Biodiversity summit warns of doom
MUSKOKA - There are dark times ahead if drastic action isn’t taken.
Biodiversity summit warns of doom.
CLIMATE QUESTIONS. Thomas Lovejoy of George Mason University answers an audience question about how individuals can be more effective at influencing government officials following his lecture on climate change at the Muskoka Summit on the Environment. (Photo by Roland Cilliers)
That is the central message that came out of the recent Muskoka Summit on the Environment. Focusing on biodiversity the two-day summit featured six hour-long lectures from experts and culminated with a panel discussion by the speakers that was recorded for the CBC Radio show Ideas.
The lectures featured dire warnings about the problems and consequences faced due to the loss of biodiversity. However, many of the speakers also provided tips and strategies for solving the problem. Judi Brouse, one of the organizers, said she hopes the audience came away from the event with a sense of how they can make a difference.
“We can empower ourselves and empower our politicians because we are in a state right now where things are not good,” said Brouse. “We are seeing the beginning of what could be the sixth mass extinction, but we have the ability to do something about it now as a public to engage people.”
The sixth mass extinction was a topic that came up during several lectures and refers to an event where more than 75 per cent of species go extinct. With the current steep decline in animal populations around the world, some believe a mass extinction event is imminent.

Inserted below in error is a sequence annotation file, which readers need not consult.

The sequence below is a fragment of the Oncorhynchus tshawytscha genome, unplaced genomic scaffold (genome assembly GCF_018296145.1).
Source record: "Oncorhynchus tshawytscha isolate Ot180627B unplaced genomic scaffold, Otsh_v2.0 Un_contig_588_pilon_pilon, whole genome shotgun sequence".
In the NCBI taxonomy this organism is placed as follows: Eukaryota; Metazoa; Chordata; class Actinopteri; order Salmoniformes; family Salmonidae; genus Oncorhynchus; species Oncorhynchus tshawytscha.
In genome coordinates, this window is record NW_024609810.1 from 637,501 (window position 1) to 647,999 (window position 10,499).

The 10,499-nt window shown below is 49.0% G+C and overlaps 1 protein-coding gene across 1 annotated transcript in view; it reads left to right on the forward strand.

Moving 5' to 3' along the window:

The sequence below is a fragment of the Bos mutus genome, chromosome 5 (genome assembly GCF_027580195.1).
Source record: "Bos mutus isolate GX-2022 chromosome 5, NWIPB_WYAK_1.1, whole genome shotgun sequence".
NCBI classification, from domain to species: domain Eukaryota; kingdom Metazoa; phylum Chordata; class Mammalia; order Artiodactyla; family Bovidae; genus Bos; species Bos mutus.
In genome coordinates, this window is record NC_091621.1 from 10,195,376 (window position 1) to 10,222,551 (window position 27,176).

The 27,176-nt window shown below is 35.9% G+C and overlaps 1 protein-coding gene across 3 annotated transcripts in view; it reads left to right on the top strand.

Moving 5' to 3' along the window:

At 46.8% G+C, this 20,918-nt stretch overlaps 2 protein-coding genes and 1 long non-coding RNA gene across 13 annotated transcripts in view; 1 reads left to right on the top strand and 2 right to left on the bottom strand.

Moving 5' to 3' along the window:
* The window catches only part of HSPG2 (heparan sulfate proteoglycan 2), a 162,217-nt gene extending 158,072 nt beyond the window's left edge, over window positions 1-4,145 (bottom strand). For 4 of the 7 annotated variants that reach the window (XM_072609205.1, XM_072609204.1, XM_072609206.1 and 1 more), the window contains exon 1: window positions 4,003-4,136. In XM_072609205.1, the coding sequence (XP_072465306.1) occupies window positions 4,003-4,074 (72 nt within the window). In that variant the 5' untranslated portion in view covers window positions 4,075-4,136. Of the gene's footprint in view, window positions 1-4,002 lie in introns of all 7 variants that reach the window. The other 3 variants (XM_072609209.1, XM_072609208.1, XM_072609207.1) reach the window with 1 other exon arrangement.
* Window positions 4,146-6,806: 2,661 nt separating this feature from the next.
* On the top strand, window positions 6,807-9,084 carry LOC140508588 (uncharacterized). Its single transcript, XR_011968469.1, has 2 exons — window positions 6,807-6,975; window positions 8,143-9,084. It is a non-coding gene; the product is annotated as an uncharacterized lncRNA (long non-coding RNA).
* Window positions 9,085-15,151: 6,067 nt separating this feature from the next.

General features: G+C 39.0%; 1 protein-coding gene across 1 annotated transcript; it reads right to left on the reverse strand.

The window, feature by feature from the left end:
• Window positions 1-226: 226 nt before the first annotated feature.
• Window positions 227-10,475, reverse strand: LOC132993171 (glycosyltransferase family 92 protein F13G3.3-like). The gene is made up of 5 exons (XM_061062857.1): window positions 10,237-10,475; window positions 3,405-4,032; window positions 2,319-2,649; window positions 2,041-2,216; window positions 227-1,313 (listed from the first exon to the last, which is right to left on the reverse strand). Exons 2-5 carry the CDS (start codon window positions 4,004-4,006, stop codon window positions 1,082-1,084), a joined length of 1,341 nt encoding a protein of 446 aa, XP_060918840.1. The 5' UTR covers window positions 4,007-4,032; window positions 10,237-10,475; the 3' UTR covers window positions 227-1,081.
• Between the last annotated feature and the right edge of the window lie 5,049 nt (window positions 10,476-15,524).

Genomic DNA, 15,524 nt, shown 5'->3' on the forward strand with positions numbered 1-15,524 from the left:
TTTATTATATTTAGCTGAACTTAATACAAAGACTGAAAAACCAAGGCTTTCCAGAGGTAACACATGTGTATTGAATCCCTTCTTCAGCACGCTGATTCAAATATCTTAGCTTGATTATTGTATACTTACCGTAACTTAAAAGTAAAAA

Brouse said that even here in Muskoka there are troubling signs.
“We have 30 species on the species at risk watch. So we have species that have the potential of going extinct. We have the responsibility to look after those species,” Brouse said. “We also have the responsibility to look at landscapes and protect our landscapes and make sure we maintain the very basis of life in the natural areas so we can enjoy the goods and services we get from that landscape.”
Held at the Rene Caisse Theatre in Bracebridge the event touched on many issues relevant to the region including climate change, responsible development and invasive species.
In her lecture Losing Biodiversity: Is it important if we don’t see it? Justina Ray, executive director at Wildlife Conservation Society Canada, aimed to raise awareness about the causes and effect of the ongoing loss of biodiversity. She talked about the devastating effect habitat loss has on species and how the more cottage-style development one sees in the region can be very damaging to local species.
“We sprawl out a bit more here, which means we’re using more land per person and we still are making decisions on a piece-by-piece basis that we don’t think will make a difference on its own, but collectively it will so I think that syndrome is here as much as it is anywhere in Canada,” Ray said.
Another speaker who evoked a strong reaction from the audience was Thomas Lovejoy and his lecture called A wild solution for climate change. During his talk the George Mason University professor outlined a plan for combating climate change that involved the rebuilding of previously destroyed ecosystems across the planet.
Other lectures included Living Landscape – Greater Sudbury’s Biodiversity Action Plan, Biodiversity science for global environmental change and The Science – Policy Nexus: making public policy as if biodiversity mattered.
For those interested in hearing the panel discussion from the summit it will be broadcast on CBC Radio’s Ideas program at 9 p.m. on Wednesday, June 13.